One church-attender, a retired police officer, asked me later why I’d let Kevin go. When I told him, he became frightened and warned me that I could get into serious trouble because of what I’d done. The recently passed gay rights ordinance protected individuals such as Kevin from job discrimination based on their sexual practices. I had naively “broken” the law! I was mildly concerned, but didn’t think anymore would come of it. Kevin and I had been on good terms, so I had no fear of retaliation.

I was wrong. A week later, we got a phone call from a lawyer, Don Knutson, head of a newly formed gay rights law organization, the Gay Rights Advocates. Knutson briefly warned me that I had violated the city ordinance and would be taken to court. “Is this a joke?” I asked him. He replied, “I can assure you this is no joke. You’d better get a lawyer.” END OF CONVERSATION. I never did speak with him again.

After I hung up the phone, I was trembling inside and felt absolutely frantic. Fear gripped me, which I couldn’t shake. I knew I had to get a lawyer and fast. We hadn’t been sued yet, only warned, but I had to contact a lawyer quickly in order to prepare for the eventuality.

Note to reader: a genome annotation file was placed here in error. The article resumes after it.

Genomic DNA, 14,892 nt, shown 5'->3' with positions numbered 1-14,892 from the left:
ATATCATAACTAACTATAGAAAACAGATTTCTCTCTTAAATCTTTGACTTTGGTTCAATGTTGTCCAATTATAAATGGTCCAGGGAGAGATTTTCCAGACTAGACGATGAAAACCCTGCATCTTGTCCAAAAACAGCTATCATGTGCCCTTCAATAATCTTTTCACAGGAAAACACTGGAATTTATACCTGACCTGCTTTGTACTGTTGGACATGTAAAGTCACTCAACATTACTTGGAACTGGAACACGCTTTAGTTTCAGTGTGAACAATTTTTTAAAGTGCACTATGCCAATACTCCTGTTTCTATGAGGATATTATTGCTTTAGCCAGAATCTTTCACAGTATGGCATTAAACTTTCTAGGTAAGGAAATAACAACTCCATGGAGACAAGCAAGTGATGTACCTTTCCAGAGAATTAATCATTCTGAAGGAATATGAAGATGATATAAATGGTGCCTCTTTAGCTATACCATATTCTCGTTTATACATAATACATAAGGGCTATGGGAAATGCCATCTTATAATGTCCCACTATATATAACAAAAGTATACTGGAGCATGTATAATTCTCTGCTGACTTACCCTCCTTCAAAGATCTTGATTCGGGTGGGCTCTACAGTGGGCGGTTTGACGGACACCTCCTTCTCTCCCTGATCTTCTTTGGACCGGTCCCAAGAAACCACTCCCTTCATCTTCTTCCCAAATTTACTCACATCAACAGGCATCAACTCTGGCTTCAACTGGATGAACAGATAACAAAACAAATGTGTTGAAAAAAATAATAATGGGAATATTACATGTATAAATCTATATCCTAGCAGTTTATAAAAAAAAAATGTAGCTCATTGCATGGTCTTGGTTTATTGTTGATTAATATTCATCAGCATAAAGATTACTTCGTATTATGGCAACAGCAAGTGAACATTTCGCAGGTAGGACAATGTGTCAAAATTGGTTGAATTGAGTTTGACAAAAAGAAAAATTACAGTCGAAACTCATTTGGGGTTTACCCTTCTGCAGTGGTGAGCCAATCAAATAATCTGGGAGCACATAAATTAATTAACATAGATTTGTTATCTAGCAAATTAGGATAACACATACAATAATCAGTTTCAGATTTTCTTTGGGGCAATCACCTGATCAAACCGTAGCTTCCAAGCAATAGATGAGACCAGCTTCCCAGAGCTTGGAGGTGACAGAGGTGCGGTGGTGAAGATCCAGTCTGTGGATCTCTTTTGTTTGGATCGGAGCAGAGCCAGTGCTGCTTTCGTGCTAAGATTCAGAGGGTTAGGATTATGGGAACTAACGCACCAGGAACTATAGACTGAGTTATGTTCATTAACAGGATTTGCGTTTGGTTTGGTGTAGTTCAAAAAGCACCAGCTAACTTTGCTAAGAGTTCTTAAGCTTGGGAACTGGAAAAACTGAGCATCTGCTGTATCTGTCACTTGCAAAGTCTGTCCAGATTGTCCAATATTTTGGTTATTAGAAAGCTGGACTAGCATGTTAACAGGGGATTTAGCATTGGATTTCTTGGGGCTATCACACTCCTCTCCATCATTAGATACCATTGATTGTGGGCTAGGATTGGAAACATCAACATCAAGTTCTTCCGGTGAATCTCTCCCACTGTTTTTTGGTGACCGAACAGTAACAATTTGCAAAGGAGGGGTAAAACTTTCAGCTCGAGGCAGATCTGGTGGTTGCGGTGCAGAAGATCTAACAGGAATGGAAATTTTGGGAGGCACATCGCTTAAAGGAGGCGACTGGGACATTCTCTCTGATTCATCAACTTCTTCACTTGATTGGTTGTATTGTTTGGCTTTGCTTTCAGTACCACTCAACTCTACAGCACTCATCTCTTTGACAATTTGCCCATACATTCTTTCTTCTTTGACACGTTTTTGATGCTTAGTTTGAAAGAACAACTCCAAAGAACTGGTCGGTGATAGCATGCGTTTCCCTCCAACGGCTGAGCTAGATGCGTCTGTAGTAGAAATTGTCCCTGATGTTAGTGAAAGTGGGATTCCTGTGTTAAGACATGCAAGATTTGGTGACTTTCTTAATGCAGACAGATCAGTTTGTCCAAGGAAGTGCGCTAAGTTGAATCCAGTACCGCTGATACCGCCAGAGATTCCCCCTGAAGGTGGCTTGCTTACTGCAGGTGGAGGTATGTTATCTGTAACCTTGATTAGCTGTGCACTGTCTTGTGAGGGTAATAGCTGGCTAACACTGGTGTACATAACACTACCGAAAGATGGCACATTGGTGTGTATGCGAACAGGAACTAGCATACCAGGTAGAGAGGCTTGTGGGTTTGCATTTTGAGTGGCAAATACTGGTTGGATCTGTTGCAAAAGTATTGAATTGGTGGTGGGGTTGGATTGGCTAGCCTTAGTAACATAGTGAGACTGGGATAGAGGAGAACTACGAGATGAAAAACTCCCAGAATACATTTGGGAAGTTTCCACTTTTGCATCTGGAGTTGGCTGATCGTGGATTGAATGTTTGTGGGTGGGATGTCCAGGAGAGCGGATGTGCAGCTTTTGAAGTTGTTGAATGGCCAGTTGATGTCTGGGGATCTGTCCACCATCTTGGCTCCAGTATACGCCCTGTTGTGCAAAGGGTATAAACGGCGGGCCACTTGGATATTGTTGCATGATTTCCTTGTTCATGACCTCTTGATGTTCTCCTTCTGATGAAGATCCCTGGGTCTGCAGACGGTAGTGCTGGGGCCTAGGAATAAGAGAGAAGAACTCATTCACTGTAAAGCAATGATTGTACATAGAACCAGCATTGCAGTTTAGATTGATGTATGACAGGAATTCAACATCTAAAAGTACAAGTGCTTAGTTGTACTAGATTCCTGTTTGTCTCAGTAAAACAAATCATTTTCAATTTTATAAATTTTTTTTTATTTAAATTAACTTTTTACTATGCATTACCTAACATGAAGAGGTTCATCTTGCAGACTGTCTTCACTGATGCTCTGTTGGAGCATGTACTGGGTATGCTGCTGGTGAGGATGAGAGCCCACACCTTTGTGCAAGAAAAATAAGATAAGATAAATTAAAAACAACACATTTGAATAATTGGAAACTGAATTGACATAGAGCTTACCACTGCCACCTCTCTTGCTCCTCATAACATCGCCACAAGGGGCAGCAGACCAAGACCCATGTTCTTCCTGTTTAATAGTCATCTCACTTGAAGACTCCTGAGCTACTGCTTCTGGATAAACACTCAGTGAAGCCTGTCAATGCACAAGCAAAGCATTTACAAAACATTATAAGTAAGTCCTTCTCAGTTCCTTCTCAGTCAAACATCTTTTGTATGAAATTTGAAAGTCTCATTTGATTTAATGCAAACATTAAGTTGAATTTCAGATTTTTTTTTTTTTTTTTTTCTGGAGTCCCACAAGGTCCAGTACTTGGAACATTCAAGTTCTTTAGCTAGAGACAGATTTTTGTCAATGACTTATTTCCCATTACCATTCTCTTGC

What in the world had I done? What terrible crime had I committed? How was my congregation going to react to the news that their pastor was being sued for firing a homosexual? When I told our elder and the congregation, a shock wave went through the church. The elder was terribly upset at what I’d done. He told me I should have found some other reason to fire the organist. He reminded me that other members of the congregation, as well as himself, owned homes and land that he feared would be jeopardized if we lost the suit. His suggestion was that since Donna and I did not own a home (we lived in the parsonage) or any other property, we should somehow absolve the church of any liability, take the lawsuit on ourselves personally, declare bankruptcy, and the church would reimburse us for any loss we incurred. “After all,” he said, “you don’t own anything, so you have nothing to lose.” How true, and at that moment, what a blessing it was not to be encumbered with material possessions that might have deterred us from taking this stand! The elder had much to lose—as did the rich young ruler.